In the process of ramping up its programmatic offerings, Condé Nast is focused on marrying its first-party data with content to create large-scale opportunities for advertisers. In February, the publisher signaled its commitment to the category by appointing Evan Adlman head of programmatic.
Adlman, former VP publisher development, Americas for PubMatic, is the man responsible for creating programmatic opportunities for well-known brands that include Vogue, Vanity Fair, Glamour, GQ and The New Yorker.
Real-Time Daily chatted with Adlman to learn more about what he has planned.
Real-Time Daily: Is Condé Nast new to the programmatic landscape?
Evan Adlman: Programmatic is something that Condé Nast has been in for many years. We’ve had a strategy in place.
My focus is to think about new ways that we can fit programmatic into a holistic media buy. The new capabilities that we announced recently involve offerings that will align brands with new content packages, the ability to use our first-party data, and the opportunity to create scale by leveraging AudienceSelect.
Condé Nast sits on a great asset: data from our subscribers. Through our Brand Preference Index database, we survey our consumers monthly via email to understand what’s going in in their lives and the categories they’re most interested in. Then we’re segmenting audiences in conjunction with content that our consumers are most interested in.
With AudienceSelect, we want to offer our clients as much scale as possible. We want to provide a vehicle for advertisers to use to target consumers off-site. We can enable them to target these audiences based on our first-party data on syndicated properties and on the Web at large. We didn’t have that capability before.
We can leverage the first-party data of a Condé Nast consumer and follow that person across their journey throughout the Web—across syndicated properties and outside of them as well.
RTD: What are your goals for programmatic at Condé Nast?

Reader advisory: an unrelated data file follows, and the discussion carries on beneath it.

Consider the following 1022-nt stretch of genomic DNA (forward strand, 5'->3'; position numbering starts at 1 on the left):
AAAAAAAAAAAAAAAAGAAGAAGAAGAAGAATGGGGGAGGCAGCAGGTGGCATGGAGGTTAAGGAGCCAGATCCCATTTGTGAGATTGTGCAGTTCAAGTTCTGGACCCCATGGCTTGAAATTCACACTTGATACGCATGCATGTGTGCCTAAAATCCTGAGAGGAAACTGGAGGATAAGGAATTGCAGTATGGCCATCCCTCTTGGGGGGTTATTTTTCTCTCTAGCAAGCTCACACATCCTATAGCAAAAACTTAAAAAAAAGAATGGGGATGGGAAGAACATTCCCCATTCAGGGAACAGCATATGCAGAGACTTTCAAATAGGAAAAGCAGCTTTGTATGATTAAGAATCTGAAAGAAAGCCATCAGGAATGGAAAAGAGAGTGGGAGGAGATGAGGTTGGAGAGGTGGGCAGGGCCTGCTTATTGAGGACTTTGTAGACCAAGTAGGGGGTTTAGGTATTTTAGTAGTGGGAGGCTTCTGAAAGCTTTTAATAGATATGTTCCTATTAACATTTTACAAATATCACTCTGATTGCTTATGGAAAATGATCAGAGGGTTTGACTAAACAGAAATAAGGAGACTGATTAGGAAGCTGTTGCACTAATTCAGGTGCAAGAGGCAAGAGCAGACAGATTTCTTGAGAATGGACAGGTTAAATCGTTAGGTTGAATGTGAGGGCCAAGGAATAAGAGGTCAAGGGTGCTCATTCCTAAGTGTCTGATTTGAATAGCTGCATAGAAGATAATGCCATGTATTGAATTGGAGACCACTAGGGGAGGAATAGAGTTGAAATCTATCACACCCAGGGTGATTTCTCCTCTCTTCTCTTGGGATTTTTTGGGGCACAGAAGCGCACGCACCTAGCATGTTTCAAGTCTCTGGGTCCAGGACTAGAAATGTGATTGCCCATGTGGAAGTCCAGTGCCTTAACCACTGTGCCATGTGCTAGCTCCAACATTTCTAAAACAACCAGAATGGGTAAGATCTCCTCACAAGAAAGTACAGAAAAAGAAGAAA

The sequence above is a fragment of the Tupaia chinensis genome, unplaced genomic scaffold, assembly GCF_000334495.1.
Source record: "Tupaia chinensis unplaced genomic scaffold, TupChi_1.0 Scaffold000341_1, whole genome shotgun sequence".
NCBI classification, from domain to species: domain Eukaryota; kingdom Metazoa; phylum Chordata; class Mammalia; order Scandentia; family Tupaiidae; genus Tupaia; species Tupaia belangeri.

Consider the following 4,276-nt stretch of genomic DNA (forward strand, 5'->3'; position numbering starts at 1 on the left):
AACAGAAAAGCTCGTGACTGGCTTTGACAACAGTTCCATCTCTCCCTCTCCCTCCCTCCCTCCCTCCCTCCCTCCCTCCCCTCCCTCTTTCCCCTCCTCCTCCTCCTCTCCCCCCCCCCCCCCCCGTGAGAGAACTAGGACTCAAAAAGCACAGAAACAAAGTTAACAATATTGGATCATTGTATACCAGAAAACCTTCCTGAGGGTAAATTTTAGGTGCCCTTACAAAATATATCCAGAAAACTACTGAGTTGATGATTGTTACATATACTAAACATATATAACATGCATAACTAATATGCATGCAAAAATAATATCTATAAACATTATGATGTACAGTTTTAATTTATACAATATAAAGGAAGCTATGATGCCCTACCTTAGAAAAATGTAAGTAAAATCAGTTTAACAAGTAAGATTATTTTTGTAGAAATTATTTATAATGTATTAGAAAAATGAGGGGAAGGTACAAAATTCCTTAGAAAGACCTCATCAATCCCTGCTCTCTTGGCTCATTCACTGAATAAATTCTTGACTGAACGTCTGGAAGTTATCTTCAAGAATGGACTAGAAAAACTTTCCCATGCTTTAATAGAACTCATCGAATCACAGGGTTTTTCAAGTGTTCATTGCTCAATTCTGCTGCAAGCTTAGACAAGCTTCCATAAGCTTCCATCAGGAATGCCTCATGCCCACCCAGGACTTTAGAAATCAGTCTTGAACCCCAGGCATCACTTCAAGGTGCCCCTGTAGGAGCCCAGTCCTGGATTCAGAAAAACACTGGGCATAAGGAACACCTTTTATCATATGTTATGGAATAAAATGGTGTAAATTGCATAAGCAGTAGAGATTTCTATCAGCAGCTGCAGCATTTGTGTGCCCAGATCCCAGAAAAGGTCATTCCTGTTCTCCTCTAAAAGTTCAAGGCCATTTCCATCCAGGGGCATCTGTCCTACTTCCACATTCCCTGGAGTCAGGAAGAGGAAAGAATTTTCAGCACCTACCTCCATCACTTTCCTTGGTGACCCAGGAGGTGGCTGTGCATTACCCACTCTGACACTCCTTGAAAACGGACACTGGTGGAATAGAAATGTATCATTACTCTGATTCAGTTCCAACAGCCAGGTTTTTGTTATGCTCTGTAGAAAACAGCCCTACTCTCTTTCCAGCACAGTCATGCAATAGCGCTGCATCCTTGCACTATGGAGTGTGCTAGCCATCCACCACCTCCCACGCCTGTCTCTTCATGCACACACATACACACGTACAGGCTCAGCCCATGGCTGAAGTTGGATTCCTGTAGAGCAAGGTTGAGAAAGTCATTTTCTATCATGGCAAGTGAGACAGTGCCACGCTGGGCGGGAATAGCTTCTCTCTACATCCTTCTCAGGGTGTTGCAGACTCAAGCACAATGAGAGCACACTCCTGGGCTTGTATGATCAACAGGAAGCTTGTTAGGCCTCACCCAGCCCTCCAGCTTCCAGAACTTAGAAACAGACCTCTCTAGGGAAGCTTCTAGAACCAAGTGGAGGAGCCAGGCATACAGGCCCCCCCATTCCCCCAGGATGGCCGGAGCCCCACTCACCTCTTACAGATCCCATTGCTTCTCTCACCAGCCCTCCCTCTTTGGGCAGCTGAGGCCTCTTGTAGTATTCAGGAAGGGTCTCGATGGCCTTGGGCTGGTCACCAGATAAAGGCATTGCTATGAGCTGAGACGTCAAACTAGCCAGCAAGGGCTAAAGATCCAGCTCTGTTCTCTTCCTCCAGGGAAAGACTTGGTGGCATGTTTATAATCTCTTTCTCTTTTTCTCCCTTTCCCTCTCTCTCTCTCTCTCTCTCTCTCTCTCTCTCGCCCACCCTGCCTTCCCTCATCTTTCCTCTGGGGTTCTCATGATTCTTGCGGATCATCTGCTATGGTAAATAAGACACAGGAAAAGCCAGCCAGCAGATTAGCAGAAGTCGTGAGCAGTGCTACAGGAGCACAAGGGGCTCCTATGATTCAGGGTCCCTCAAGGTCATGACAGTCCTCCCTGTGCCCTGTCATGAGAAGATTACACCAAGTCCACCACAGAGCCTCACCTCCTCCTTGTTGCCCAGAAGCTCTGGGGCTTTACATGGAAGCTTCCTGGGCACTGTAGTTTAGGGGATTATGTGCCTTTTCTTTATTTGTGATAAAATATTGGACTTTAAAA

Adlman: To provide clear paths to do two things: One, muscle up on our native and video programmatic offerings. Our goal is to make sure that we have the products and technology in-house to enable us to do that.
Second, header bidding. It offers the ability for a programmatic buyer to have greater access to our inventory while protecting our direct business at the same time.
We began doing header bidding in January 2016 and use more than one vendor for it. Our focus is trying to figure out where the unique demand sets lie. And, there are vendors that offer the buying community unique services.
We have a very strong direct-sales business that we protect. There are some ad products that can’t compete in the header, like road blocks, sponsorships and takeovers.
RTD: What have you learned in the nearly four months since you started doing header bidding?
Adlman: One thing is that no two header bidders are alike. The implementations and management are very different among all the vendors. There’s no standard protocol on how they operate.
Each one has its own kind of uniqueness regarding the code on the page and the amount of time it takes for each type of bidder to respond. We’re trying to learn how this affects our yield, the user experience and the page load experience.
We’re using fewer than five vendors for header bidding. We’re trying to figure out what the sweet spot is. We’ll do testing during the second quarter to determine the right number.
We have a very large product and engineering team that’s dong all the set-up, integrations and management of the bidders in-house. We don’t outsource the integration into the header.
Overall, we’re trying to think about header bidding as a tactic that allows us to become much closer to the buyer.